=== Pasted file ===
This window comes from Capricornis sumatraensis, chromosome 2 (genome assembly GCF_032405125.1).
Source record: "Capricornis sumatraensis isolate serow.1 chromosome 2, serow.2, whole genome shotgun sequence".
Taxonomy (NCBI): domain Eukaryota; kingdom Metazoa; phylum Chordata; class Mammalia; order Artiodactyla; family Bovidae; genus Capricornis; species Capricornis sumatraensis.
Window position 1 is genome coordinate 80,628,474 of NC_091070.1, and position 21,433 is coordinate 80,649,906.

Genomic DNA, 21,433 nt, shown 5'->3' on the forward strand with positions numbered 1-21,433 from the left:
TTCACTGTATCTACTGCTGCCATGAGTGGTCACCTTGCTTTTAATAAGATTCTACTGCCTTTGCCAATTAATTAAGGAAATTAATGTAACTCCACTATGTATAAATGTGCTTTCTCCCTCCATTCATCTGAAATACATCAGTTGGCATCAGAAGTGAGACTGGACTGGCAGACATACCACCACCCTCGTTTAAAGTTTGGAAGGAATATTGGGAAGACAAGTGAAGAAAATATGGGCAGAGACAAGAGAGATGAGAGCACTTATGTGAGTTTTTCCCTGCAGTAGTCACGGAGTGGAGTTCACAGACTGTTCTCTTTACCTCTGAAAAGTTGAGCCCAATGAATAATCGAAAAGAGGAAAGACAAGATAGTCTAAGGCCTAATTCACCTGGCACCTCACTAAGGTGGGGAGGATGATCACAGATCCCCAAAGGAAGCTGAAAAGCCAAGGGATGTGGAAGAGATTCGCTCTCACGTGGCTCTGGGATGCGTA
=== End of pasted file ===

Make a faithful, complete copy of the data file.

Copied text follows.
This window comes from Capricornis sumatraensis, chromosome 2 (genome assembly GCF_032405125.1).
Source record: "Capricornis sumatraensis isolate serow.1 chromosome 2, serow.2, whole genome shotgun sequence".
Taxonomy (NCBI): domain Eukaryota; kingdom Metazoa; phylum Chordata; class Mammalia; order Artiodactyla; family Bovidae; genus Capricornis; species Capricornis sumatraensis.
Window position 1 is genome coordinate 80,628,474 of NC_091070.1, and position 21,433 is coordinate 80,649,906.

Genomic DNA, 21,433 nt, shown 5'->3' on the forward strand with positions numbered 1-21,433 from the left:
TTCACTGTATCTACTGCTGCCATGAGTGGTCACCTTGCTTTTAATAAGATTCTACTGCCTTTGCCAATTAATTAAGGAAATTAATGTAACTCCACTATGTATAAATGTGCTTTCTCCCTCCATTCATCTGAAATACATCAGTTGGCATCAGAAGTGAGACTGGACTGGCAGACATACCACCACCCTCGTTTAAAGTTTGGAAGGAATATTGGGAAGACAAGTGAAGAAAATATGGGCAGAGACAAGAGAGATGAGAGCACTTATGTGAGTTTTTCCCTGCAGTAGTCACGGAGTGGAGTTCACAGACTGTTCTCTTTACCTCTGAAAAGTTGAGCCCAATGAATAATCGAAAAGAGGAAAGACAAGATAGTCTAAGGCCTAATTCACCTGGCACCTCACTAAGGTGGGGAGGATGATCACAGATCCCCAAAGGAAGCTGAAAAGCCAAGGGATGTGGAAGAGATTCGCTCTCACGTGGCTCTGGGATGCGTA